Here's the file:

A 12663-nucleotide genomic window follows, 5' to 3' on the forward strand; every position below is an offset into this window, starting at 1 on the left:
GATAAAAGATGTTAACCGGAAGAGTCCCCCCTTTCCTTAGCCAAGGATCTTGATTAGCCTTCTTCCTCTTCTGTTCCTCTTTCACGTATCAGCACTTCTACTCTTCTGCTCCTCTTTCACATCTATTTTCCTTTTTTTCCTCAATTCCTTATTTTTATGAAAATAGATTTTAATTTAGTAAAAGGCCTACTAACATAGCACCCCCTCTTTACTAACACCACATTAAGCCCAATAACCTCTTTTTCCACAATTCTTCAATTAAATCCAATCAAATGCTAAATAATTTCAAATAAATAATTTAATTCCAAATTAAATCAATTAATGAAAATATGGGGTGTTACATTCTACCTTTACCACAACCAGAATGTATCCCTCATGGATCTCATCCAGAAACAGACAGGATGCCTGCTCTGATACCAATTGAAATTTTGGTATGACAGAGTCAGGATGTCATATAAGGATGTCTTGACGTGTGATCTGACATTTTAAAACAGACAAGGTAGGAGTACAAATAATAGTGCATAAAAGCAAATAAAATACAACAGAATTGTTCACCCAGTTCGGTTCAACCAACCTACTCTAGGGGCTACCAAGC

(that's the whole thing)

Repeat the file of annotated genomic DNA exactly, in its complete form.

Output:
A 12663-nucleotide genomic window follows, 5' to 3' on the forward strand; every position below is an offset into this window, starting at 1 on the left:
GATAAAAGATGTTAACCGGAAGAGTCCCCCCTTTCCTTAGCCAAGGATCTTGATTAGCCTTCTTCCTCTTCTGTTCCTCTTTCACGTATCAGCACTTCTACTCTTCTGCTCCTCTTTCACATCTATTTTCCTTTTTTTCCTCAATTCCTTATTTTTATGAAAATAGATTTTAATTTAGTAAAAGGCCTACTAACATAGCACCCCCTCTTTACTAACACCACATTAAGCCCAATAACCTCTTTTTCCACAATTCTTCAATTAAATCCAATCAAATGCTAAATAATTTCAAATAAATAATTTAATTCCAAATTAAATCAATTAATGAAAATATGGGGTGTTACATTCTACCTTTACCACAACCAGAATGTATCCCTCATGGATCTCATCCAGAAACAGACAGGATGCCTGCTCTGATACCAATTGAAATTTTGGTATGACAGAGTCAGGATGTCATATAAGGATGTCTTGACGTGTGATCTGACATTTTAAAACAGACAAGGTAGGAGTACAAATAATAGTGCATAAAAGCAAATAAAATACAACAGAATTGTTCACCCAGTTCGGTTCAACCAACCTACTCTAGGGGCTACCAAGC